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Five lessons from Tuesday’s primary election results

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Ed Reinke/AP

(Read caption) Kentucky Senate candidate Rand Paul addresses supporters in Bowling Green after winning the Republican party primary Tuesday.

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For Democrats and Republicans – incumbents and establishment candidates alike – the outcome of Tuesday's primary election results could not be clearer: watch out. Recent elections from Massachusetts to Utah had suggested that American voters were in a "throw the bums out" mood. Tuesday added an exclamation mark.

Here are five things to take away from the primaries Tuesday.

It’s an 'anti' mood out there …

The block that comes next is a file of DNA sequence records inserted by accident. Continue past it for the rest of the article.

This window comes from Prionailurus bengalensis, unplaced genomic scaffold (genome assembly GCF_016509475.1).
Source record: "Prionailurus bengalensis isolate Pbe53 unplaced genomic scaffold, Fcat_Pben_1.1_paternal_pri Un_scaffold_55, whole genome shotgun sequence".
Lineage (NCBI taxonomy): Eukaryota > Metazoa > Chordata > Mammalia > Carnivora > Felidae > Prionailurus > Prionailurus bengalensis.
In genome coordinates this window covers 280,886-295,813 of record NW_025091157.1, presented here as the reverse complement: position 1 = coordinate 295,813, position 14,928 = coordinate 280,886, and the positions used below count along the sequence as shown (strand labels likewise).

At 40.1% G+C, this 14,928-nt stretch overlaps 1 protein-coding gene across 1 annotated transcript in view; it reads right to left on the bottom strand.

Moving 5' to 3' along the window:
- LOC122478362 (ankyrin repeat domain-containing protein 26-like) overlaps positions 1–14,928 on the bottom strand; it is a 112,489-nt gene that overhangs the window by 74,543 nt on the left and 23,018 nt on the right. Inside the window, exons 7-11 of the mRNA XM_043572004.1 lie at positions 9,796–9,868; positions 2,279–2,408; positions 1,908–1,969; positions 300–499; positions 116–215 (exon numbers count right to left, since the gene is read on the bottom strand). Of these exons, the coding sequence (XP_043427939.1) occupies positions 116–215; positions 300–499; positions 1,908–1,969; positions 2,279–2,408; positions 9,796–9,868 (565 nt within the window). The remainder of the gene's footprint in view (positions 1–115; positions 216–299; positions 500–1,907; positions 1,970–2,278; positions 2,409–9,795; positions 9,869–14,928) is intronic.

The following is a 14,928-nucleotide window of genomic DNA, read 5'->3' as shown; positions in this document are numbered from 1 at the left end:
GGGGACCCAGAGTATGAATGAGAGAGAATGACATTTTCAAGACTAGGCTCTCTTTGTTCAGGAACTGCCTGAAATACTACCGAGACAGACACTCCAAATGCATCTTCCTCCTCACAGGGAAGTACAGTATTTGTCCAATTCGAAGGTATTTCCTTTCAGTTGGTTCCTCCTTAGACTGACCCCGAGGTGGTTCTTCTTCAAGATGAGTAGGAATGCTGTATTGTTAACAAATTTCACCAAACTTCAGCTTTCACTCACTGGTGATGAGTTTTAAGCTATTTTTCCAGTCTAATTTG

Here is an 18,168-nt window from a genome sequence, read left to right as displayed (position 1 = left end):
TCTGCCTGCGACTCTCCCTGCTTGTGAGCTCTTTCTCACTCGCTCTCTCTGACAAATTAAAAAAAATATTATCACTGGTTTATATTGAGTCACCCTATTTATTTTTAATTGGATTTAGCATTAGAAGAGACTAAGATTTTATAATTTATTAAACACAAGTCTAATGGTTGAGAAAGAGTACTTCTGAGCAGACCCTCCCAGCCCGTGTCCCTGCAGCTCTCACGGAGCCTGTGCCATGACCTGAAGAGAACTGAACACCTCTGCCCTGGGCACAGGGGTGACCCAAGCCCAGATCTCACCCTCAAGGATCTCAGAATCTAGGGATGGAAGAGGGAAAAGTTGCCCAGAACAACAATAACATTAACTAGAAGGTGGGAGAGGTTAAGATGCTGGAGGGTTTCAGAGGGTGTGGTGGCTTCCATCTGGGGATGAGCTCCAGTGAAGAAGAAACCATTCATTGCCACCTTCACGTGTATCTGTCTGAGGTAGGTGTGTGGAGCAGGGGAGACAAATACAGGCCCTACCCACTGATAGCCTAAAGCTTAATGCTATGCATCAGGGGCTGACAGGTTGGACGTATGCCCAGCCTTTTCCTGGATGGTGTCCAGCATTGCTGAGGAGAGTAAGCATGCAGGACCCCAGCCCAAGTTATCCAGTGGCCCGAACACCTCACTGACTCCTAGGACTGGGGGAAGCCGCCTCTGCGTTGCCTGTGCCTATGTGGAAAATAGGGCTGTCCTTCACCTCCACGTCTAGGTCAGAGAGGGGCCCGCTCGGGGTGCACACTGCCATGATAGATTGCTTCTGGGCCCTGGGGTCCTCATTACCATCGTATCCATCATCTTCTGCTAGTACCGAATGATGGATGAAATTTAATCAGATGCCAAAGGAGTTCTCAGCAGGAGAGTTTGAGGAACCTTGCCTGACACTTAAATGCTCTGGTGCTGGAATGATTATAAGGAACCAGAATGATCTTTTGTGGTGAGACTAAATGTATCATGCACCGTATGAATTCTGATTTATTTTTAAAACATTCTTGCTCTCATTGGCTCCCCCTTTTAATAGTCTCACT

That is, anti-incumbent, anti-establishment, anti-Washington. The recession has left in its trail soaring unemployment, plummeting 401(k)s, and a very angry electorate.

In this kind of climate, an impressive congressional pedigree can in some cases be a millstone more than a life preserver. Democratic Sen. Arlen Specter, who was elected to the Senate in 1980, lost to upstart Rep. Joe Sestak (D) in Pennsylvania. And sitting Sen. Blanche Lincoln (D) of Arkansas was forced into a June 8 runoff by Lt. Gov. Bill Halter. At this point, polls show either of them losing to the Republican candidate by a wide margin in the general election.

“Tuesday night gave us a sneak preview of the fall midterm contests,” wrote Democratic political strategist Donna Brazile in the New York Times. “Be prepared for a tidal wave of voter rebellion.”


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